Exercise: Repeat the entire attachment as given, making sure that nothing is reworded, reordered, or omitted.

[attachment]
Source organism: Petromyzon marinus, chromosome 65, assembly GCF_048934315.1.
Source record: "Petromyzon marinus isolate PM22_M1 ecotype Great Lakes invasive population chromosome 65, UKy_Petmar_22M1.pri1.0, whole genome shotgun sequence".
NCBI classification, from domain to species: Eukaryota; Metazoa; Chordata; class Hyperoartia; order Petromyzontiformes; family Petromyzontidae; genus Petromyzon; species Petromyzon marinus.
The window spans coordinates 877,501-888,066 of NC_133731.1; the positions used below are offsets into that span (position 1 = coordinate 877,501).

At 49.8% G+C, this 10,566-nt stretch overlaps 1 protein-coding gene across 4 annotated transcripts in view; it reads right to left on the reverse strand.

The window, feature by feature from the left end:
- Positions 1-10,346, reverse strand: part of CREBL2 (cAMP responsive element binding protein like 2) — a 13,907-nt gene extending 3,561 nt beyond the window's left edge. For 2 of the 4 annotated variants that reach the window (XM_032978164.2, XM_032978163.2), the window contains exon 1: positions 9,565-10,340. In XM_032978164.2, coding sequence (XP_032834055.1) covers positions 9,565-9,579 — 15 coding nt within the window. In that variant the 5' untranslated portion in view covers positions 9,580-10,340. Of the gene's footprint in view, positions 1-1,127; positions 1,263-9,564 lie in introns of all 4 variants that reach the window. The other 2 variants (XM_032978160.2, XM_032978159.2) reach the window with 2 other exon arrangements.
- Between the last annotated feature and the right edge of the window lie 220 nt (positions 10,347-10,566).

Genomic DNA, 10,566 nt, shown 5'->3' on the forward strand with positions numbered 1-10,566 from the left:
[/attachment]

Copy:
Source organism: Petromyzon marinus, chromosome 65, assembly GCF_048934315.1.
Source record: "Petromyzon marinus isolate PM22_M1 ecotype Great Lakes invasive population chromosome 65, UKy_Petmar_22M1.pri1.0, whole genome shotgun sequence".
NCBI classification, from domain to species: Eukaryota; Metazoa; Chordata; class Hyperoartia; order Petromyzontiformes; family Petromyzontidae; genus Petromyzon; species Petromyzon marinus.
The window spans coordinates 877,501-888,066 of NC_133731.1; the positions used below are offsets into that span (position 1 = coordinate 877,501).

At 49.8% G+C, this 10,566-nt stretch overlaps 1 protein-coding gene across 4 annotated transcripts in view; it reads right to left on the reverse strand.

The window, feature by feature from the left end:
- Positions 1-10,346, reverse strand: part of CREBL2 (cAMP responsive element binding protein like 2) — a 13,907-nt gene extending 3,561 nt beyond the window's left edge. For 2 of the 4 annotated variants that reach the window (XM_032978164.2, XM_032978163.2), the window contains exon 1: positions 9,565-10,340. In XM_032978164.2, coding sequence (XP_032834055.1) covers positions 9,565-9,579 — 15 coding nt within the window. In that variant the 5' untranslated portion in view covers positions 9,580-10,340. Of the gene's footprint in view, positions 1-1,127; positions 1,263-9,564 lie in introns of all 4 variants that reach the window. The other 2 variants (XM_032978160.2, XM_032978159.2) reach the window with 2 other exon arrangements.
- Between the last annotated feature and the right edge of the window lie 220 nt (positions 10,347-10,566).

Genomic DNA, 10,566 nt, shown 5'->3' on the forward strand with positions numbered 1-10,566 from the left: